The dire ramifications of the pandemic and its effect on our young learners is tantamount. Learning loss is at an all-time high, and most students, especially those whose families can’t afford small-group or private tutoring, are behind academically. We all remember being in school: it’s not just grades and tests; it’s your social life, it’s where you see your friends, and it’s where you better understand your identity and your role in society. Being in school provides so many important identity-forging, character-building and developmentally significant opportunities. Today schools, with heightened focus on mental health and self-care, provide a safe place for youth to be vulnerable and talk openly about what they’re feeling.…Read More

Poptential™ Offers Free Content for National American Indian Heritage Month

INDIANAPOLIS, Ind. — Poptential™, a family of award-winning social studies course packages that infuse lessons with digital storytelling, offers an array of engaging content to illustrate the culture, traditions, and history of Native Americans for National American Indian Heritage Month. Click to tweet.

Signed into law by President George H. W. Bush in 1990, November’s National American Indian Heritage Month is a time to celebrate and pay respect to Native Americans for their culture and contributions to the United States and to raise awareness about the challenges they have faced in the past and today.

Poptential American History Volume II curriculum and digital media examples offer a look at the battles and struggles of the Native Americans as they were removed from their homelands and separated from their families. Content includes:…Read More

Spaced repetition is the secret to overcoming learning loss

Just as “turnt,” “on fleek,” and “adulting” have become trending words in pop culture, so too has “spaced repetition” become a buzzword in education. Some educators are obsessed with it. Others say it’s just a minor hack for memorizing vocabulary.

So what’s “the tea?” In fact, spaced repetition is the key to all learning of knowledge-heavy subjects, from preschool literacy and numeracy exercises through high school, corporate training, and beyond. And yet it remains the most underrated and underutilized learning principle in the history of education.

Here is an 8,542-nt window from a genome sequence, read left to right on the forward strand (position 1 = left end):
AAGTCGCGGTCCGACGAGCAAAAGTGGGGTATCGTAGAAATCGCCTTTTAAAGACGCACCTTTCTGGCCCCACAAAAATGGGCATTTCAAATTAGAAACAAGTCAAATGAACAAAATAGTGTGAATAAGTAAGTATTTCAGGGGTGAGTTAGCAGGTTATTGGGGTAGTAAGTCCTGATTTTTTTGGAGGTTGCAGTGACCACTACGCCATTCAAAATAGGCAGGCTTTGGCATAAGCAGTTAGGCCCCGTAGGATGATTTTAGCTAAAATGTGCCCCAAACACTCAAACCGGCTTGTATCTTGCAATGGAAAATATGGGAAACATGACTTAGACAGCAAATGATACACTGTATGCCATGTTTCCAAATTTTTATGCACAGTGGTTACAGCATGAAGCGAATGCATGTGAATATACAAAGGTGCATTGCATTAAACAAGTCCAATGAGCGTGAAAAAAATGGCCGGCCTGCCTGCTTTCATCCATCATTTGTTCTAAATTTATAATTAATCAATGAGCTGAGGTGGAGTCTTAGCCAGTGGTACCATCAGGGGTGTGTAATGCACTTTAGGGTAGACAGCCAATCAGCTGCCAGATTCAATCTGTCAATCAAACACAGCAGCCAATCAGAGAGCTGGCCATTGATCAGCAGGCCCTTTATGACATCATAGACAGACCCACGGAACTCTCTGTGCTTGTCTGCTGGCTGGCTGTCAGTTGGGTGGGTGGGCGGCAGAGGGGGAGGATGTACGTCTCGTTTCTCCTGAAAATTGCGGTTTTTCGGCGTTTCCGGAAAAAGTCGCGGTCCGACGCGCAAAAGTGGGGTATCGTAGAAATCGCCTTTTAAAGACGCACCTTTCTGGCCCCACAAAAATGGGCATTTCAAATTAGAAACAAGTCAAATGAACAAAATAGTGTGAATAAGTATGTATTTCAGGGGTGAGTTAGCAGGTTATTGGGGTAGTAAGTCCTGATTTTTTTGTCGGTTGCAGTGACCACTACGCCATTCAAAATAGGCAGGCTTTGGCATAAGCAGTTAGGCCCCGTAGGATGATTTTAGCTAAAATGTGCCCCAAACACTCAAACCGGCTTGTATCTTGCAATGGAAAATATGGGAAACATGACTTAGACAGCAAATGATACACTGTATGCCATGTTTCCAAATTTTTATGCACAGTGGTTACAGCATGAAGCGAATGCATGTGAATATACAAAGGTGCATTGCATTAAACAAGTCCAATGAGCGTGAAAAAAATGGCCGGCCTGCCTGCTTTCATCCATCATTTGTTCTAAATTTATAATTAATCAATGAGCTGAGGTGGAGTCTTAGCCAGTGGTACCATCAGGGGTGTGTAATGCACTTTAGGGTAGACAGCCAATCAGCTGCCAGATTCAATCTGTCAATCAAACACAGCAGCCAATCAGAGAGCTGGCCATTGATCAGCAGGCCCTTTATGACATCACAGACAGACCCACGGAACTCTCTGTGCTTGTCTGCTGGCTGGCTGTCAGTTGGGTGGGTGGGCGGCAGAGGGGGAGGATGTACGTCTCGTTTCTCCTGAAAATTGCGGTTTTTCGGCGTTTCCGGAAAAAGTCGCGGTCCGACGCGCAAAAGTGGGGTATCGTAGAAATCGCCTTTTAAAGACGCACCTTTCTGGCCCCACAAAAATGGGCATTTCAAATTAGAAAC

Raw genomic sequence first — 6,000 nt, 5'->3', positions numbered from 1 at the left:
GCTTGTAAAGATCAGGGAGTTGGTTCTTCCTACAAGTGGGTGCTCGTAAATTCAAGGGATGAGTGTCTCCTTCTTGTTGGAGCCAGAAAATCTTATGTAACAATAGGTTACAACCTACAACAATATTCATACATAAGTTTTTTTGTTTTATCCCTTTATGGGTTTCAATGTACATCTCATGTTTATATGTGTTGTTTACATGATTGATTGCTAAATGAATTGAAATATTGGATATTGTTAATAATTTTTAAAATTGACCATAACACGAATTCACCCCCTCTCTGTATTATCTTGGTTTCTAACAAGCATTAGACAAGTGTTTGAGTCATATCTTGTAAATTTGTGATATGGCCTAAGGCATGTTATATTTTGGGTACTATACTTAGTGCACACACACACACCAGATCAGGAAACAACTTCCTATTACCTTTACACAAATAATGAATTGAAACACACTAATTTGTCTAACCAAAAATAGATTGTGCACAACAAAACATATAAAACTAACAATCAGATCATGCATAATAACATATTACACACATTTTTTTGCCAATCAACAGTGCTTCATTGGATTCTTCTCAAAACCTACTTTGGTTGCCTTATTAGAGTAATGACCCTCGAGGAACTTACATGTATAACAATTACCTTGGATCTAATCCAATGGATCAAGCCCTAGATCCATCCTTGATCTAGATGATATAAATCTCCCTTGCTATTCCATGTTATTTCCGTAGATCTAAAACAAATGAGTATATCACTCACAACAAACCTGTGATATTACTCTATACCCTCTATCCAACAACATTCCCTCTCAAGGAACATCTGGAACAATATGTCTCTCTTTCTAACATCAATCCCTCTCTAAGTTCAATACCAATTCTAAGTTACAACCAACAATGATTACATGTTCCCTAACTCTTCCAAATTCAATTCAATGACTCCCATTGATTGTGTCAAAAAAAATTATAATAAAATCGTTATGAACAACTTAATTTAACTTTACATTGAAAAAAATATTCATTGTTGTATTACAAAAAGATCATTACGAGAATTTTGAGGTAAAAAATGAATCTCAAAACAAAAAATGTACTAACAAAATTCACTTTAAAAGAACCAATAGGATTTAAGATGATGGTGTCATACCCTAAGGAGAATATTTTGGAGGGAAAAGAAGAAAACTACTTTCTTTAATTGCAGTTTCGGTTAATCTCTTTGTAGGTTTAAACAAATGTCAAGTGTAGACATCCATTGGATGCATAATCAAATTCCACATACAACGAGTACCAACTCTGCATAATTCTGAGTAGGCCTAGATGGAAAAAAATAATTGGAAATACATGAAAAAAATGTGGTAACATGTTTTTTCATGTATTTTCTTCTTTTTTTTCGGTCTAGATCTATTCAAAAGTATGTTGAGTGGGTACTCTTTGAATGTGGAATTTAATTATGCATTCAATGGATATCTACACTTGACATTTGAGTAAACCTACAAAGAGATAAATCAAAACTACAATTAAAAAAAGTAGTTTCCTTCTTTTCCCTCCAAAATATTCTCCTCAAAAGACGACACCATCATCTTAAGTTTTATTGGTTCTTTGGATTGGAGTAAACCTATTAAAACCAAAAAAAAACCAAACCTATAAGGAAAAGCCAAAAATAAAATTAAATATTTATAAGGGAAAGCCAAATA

In this article, I’ll explain exactly why spaced repetition is the secret to overcoming learning loss, and why all educators should incorporate it into their teaching methods.…Read More

Don’t wait to start helping students ace their AP exams

Students across the country take AP exams in hopes of earning high exam scores that help them opt out of college prerequisites and ultimately save money on tuition. Unfortunately, as many as 40 percent of students who take AP exams will earn a 1 or a 2 on those tests, which will not help them test out and earn those coveted college credits. 

As a former high school teacher and current content author for AP History and Social Sciences, I’ve learned several key strategies to help your students earn the AP scores they need to assist them in their academic careers—and retain the material that they have learned.

1. Start talking about the test on Day 1.…Read More

Education’s Great Resignation

Just outside of Des Moines, Iowa, an opening for a sixth-grade teaching job sits vacant… with zero applicants.

An hour northwest of Chicago, a shortage of bus drivers, special education teachers, counselors, and paraprofessionals is forcing teachers to reexamine their workload and look outside of the profession.

Public concerns around books, curricula, and learning platforms, combined with debate over masks and vaccines, have compelled college students who intended to major in education to choose a different career path.…Read More

Poptential™ Free History Curriculum Helps Teachers Explain the Significance of Labor Day With Media-Rich Content

INDIANAPOLIS, (GLOBE NEWSWIRE) — When teaching about the labor movement in the United States, instructors often focus on Cesar Chavez and Peter McGuire to illustrate the rise of unions and workers’ rights. Poptential™, a free curriculum that infuses lessons with digital storytelling using pop culture references, also uses SpongeBob SquarePants.

“It’s been more than 125 years since the first Labor Day was observed, and the labor movement can seem a little dry to today’s high school students,” said Julie Smitherman, a former social studies teacher and director of content at Certell, Inc., the nonprofit behind Poptential. “Adding digital storytelling—like the SpongeBob clip—helps students better relate to these topics.”

Poptential uses a variety of pop culture media to illustrate concepts, including those taken from sitcoms, movies, animations, cartoons, late-night shows, and other sources.…Read More